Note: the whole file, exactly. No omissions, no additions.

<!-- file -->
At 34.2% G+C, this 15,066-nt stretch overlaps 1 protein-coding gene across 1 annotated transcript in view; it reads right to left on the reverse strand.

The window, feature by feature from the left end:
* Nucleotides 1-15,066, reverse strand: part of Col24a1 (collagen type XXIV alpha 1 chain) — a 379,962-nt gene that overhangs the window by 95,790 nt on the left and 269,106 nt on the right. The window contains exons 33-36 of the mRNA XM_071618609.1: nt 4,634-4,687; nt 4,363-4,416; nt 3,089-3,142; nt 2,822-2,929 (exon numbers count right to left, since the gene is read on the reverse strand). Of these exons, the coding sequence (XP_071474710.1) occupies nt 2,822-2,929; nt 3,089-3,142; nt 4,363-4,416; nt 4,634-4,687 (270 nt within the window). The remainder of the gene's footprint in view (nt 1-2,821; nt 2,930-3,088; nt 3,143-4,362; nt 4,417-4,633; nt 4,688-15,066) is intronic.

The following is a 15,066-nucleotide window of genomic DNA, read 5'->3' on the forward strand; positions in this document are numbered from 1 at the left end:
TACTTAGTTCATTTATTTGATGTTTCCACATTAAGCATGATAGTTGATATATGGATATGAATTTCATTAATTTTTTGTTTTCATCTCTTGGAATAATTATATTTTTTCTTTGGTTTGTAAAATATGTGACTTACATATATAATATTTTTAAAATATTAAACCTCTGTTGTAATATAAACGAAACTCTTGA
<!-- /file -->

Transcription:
At 34.2% G+C, this 15,066-nt stretch overlaps 1 protein-coding gene across 1 annotated transcript in view; it reads right to left on the reverse strand.

The window, feature by feature from the left end:
* Nucleotides 1-15,066, reverse strand: part of Col24a1 (collagen type XXIV alpha 1 chain) — a 379,962-nt gene that overhangs the window by 95,790 nt on the left and 269,106 nt on the right. The window contains exons 33-36 of the mRNA XM_071618609.1: nt 4,634-4,687; nt 4,363-4,416; nt 3,089-3,142; nt 2,822-2,929 (exon numbers count right to left, since the gene is read on the reverse strand). Of these exons, the coding sequence (XP_071474710.1) occupies nt 2,822-2,929; nt 3,089-3,142; nt 4,363-4,416; nt 4,634-4,687 (270 nt within the window). The remainder of the gene's footprint in view (nt 1-2,821; nt 2,930-3,088; nt 3,143-4,362; nt 4,417-4,633; nt 4,688-15,066) is intronic.

The following is a 15,066-nucleotide window of genomic DNA, read 5'->3' on the forward strand; positions in this document are numbered from 1 at the left end:
TACTTAGTTCATTTATTTGATGTTTCCACATTAAGCATGATAGTTGATATATGGATATGAATTTCATTAATTTTTTGTTTTCATCTCTTGGAATAATTATATTTTTTCTTTGGTTTGTAAAATATGTGACTTACATATATAATATTTTTAAAATATTAAACCTCTGTTGTAATATAAACGAAACTCTTGA